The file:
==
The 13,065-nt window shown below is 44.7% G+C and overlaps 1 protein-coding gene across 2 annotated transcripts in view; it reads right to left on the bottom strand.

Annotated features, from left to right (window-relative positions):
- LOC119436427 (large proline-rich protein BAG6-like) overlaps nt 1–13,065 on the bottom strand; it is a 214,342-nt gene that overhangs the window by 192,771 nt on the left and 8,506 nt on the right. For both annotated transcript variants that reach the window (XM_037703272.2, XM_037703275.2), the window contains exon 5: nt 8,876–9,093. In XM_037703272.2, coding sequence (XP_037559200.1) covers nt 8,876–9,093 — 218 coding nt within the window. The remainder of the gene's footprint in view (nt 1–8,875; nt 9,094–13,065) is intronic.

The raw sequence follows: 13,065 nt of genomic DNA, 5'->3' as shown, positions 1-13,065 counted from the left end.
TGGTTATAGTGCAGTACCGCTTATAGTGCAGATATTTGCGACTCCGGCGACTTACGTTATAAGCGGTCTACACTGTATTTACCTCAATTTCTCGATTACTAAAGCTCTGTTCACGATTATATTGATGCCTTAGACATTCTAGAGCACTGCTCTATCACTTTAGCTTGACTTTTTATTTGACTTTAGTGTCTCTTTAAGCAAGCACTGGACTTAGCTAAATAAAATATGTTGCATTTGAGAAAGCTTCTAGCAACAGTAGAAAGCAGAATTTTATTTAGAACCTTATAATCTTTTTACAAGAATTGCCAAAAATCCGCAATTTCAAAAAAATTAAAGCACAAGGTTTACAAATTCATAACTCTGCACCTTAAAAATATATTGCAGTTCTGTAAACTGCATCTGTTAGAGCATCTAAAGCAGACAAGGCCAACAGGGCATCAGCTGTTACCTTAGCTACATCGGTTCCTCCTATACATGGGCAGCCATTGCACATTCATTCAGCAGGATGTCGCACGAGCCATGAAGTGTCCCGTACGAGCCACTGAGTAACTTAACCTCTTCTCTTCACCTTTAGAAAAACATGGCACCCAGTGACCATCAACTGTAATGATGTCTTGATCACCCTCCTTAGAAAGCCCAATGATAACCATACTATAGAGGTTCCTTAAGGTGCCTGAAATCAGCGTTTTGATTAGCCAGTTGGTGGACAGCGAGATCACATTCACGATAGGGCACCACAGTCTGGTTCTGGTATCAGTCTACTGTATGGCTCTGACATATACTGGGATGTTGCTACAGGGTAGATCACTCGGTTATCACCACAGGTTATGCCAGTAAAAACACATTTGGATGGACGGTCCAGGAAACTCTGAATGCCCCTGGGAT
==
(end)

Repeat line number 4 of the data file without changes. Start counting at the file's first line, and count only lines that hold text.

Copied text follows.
The raw sequence follows: 13,065 nt of genomic DNA, 5'->3' as shown, positions 1-13,065 counted from the left end.